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Speedy implementations of phyloseq functions
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R Refactor psmelt() to use data.table Jan 28, 2020
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The goal of speedyseq is to accelerate common operations that are currently very slow in phyloseq: the function psmelt (and the plotting functions that use it) and the taxonomic aggregation functions tax_glom() and (hopefully eventually) tip_glom().

The current version of speedyseq reimplements psmelt() to be faster than phyloseq’s version, and includes copies of plot_bar(), plot_heatmap(), and plot_tree() so that when called from speedyseq the faster psmelt() will be used. It also implements a faster version of tax_glom().


Install with devtools

# install.packages("devtools")


Method 1: Call speedyseq functions explicitly when you want to use speedyseq’s version instead of phyloseq:

    # Calls phyloseq's psmelt
    df1 <- psmelt(GlobalPatterns) # slow
#>    user  system elapsed 
#>  91.843   0.147  92.233
    df2 <- speedyseq::psmelt(GlobalPatterns) # fast
#>    user  system elapsed 
#>   0.554   0.000   0.563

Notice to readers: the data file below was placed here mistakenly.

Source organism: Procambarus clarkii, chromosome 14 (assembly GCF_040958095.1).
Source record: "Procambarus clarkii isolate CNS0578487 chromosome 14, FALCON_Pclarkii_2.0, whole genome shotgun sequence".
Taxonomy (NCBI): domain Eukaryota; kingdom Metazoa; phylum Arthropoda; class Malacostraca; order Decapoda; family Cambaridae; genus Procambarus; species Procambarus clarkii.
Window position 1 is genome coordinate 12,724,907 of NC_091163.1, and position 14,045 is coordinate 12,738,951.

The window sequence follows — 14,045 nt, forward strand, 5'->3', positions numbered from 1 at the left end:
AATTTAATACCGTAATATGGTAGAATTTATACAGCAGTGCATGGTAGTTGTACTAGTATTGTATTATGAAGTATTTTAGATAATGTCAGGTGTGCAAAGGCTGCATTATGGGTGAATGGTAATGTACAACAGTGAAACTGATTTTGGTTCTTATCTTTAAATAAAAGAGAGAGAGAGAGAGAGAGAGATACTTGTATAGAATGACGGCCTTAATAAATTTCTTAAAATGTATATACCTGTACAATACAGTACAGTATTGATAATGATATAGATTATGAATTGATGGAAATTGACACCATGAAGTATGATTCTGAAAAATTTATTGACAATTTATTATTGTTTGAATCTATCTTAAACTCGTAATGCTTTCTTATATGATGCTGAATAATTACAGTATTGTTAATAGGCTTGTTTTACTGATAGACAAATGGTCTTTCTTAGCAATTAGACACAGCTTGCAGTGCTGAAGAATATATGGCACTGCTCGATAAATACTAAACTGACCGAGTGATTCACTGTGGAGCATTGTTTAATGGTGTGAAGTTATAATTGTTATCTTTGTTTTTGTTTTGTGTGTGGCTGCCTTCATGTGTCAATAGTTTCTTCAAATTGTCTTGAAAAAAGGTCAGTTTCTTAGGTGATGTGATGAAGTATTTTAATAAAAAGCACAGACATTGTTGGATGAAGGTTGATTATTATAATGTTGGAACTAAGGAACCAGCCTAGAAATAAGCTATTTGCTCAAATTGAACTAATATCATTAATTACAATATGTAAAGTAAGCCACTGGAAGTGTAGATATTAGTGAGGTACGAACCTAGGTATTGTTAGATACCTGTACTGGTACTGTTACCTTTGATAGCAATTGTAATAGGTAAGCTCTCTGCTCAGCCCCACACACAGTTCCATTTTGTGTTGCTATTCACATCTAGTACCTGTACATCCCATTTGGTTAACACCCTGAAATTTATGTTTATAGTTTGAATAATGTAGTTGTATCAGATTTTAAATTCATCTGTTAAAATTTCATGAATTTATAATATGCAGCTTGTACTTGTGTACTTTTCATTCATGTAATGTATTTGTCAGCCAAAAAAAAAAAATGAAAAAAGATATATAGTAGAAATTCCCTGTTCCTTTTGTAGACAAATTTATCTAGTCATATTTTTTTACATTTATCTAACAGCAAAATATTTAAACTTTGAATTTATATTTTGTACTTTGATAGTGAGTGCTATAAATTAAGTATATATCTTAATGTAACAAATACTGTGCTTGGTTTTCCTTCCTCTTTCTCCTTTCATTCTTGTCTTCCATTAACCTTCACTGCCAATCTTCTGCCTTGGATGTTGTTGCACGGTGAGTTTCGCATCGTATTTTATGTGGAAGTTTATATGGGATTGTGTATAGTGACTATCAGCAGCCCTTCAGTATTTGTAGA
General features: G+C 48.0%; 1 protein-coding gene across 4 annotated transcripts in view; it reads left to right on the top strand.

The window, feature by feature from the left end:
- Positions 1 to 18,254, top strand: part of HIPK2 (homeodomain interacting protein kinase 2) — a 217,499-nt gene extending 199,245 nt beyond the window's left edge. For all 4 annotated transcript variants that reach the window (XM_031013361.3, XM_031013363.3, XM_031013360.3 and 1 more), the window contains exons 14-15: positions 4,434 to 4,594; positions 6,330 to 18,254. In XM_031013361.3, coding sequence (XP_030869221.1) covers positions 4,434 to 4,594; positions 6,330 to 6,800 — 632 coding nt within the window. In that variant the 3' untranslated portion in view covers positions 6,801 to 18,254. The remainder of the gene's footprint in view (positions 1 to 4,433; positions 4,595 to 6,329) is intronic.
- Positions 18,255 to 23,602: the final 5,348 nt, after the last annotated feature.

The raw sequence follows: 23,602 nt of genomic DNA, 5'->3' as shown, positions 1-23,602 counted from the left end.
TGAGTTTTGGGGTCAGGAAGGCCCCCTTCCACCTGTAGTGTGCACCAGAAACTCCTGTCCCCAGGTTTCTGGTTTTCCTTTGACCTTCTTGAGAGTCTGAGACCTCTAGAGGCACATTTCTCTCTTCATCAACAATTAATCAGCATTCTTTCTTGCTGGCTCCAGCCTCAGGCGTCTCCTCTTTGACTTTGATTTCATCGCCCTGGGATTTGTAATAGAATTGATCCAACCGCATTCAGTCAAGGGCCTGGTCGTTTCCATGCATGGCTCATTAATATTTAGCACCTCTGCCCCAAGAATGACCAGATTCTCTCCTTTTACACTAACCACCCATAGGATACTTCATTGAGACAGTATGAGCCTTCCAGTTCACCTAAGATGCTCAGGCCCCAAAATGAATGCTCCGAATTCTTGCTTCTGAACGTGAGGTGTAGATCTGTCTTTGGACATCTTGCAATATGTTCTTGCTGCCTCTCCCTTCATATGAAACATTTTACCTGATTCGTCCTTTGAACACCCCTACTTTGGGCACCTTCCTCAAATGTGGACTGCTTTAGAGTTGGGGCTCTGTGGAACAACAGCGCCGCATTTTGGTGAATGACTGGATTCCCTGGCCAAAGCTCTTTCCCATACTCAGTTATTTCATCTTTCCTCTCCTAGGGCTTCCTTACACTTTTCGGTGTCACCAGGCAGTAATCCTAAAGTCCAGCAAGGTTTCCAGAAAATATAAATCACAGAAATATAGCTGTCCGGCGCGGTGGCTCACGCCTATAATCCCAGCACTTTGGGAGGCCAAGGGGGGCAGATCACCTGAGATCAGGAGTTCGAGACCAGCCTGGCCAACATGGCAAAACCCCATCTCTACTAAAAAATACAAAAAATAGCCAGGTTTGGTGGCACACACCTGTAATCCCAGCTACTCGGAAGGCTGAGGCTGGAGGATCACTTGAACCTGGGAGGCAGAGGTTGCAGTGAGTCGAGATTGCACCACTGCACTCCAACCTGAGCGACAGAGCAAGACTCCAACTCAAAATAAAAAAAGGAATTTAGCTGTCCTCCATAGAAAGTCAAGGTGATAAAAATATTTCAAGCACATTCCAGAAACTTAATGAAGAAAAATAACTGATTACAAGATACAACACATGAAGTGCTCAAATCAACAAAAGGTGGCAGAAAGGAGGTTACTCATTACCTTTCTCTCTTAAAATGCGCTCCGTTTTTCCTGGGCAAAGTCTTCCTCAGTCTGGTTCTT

dplyr::all_equal(df1, df2, ignore_row_order = TRUE)
#> [1] TRUE

Method 2: Load speedyseq, which will load phyloseq and cause calls to the overlapping function names to go to speedyseq by default:

#> Loading required package: phyloseq
#> Attaching package: 'speedyseq'
#> The following objects are masked from 'package:phyloseq':
#>     plot_bar, plot_heatmap, plot_tree, psmelt, tax_glom
    ps1 <- phyloseq::tax_glom(GlobalPatterns, "Genus") # slow
#>    user  system elapsed 
#>  37.535   0.073  37.688
    # Calls speedyseq's tax_glom
    ps2 <- tax_glom(GlobalPatterns, "Genus") # fast
#>    user  system elapsed 
#>   0.275   0.000   0.275
all.equal(taxa_names(ps1), taxa_names(ps2))
#> [1] TRUE
all.equal(otu_table(ps1), otu_table(ps2))
#> [1] TRUE
all.equal(tax_table(ps1), tax_table(ps2))
#> [1] TRUE
all.equal(phy_tree(ps1), phy_tree(ps2))
#> [1] TRUE


My aim is for these functions to be drop-in replacements for phyloseq’s versions. See the unit tests in the tests/ folder for the tests for functional equivalence I’ve implemented so far. The tax_glom() functions should produce identical results to phyloseq’s version, though I have only implemented tests using the default NArm and bad_empty arguments. The psmelt() function in phyloseq drops columns of taxonomy data that are all NA (such as after performing a tax_glom()), and returns a data frame with extraneous row names. Speedyseq’s psmelt() will not drop columns and does not return row names. Both functions sort rows by the Abundance and OTU columns, but the row order can differ in cases of ties for both variables. If you have any problems or find any discrepancies from phyloseq’s behavior, please post an issue. Warning: Like phyloseq, speedyseq’s psmelt() will convert your taxonomy variables to factors if getOption("stringsAsFactors") is TRUE.

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